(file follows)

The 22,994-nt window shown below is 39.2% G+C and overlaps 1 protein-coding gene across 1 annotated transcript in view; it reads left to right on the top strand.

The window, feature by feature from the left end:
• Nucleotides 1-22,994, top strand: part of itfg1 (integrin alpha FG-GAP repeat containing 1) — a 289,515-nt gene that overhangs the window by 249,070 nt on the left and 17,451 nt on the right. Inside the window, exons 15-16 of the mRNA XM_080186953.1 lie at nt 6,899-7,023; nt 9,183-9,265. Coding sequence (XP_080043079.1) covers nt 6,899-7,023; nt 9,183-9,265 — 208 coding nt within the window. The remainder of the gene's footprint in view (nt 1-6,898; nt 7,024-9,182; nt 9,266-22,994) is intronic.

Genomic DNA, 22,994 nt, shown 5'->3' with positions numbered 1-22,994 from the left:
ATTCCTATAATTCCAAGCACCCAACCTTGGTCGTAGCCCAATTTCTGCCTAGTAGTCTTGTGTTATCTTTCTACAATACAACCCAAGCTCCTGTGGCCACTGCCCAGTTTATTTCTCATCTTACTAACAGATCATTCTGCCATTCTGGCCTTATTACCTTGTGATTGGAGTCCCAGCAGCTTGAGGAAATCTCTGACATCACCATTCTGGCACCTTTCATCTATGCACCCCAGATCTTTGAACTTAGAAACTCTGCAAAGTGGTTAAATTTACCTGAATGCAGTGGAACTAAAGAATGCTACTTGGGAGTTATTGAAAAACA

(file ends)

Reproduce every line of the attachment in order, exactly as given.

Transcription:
The 22,994-nt window shown below is 39.2% G+C and overlaps 1 protein-coding gene across 1 annotated transcript in view; it reads left to right on the top strand.

The window, feature by feature from the left end:
• Nucleotides 1-22,994, top strand: part of itfg1 (integrin alpha FG-GAP repeat containing 1) — a 289,515-nt gene that overhangs the window by 249,070 nt on the left and 17,451 nt on the right. Inside the window, exons 15-16 of the mRNA XM_080186953.1 lie at nt 6,899-7,023; nt 9,183-9,265. Coding sequence (XP_080043079.1) covers nt 6,899-7,023; nt 9,183-9,265 — 208 coding nt within the window. The remainder of the gene's footprint in view (nt 1-6,898; nt 7,024-9,182; nt 9,266-22,994) is intronic.

Genomic DNA, 22,994 nt, shown 5'->3' with positions numbered 1-22,994 from the left:
ATTCCTATAATTCCAAGCACCCAACCTTGGTCGTAGCCCAATTTCTGCCTAGTAGTCTTGTGTTATCTTTCTACAATACAACCCAAGCTCCTGTGGCCACTGCCCAGTTTATTTCTCATCTTACTAACAGATCATTCTGCCATTCTGGCCTTATTACCTTGTGATTGGAGTCCCAGCAGCTTGAGGAAATCTCTGACATCACCATTCTGGCACCTTTCATCTATGCACCCCAGATCTTTGAACTTAGAAACTCTGCAAAGTGGTTAAATTTACCTGAATGCAGTGGAACTAAAGAATGCTACTTGGGAGTTATTGAAAAACA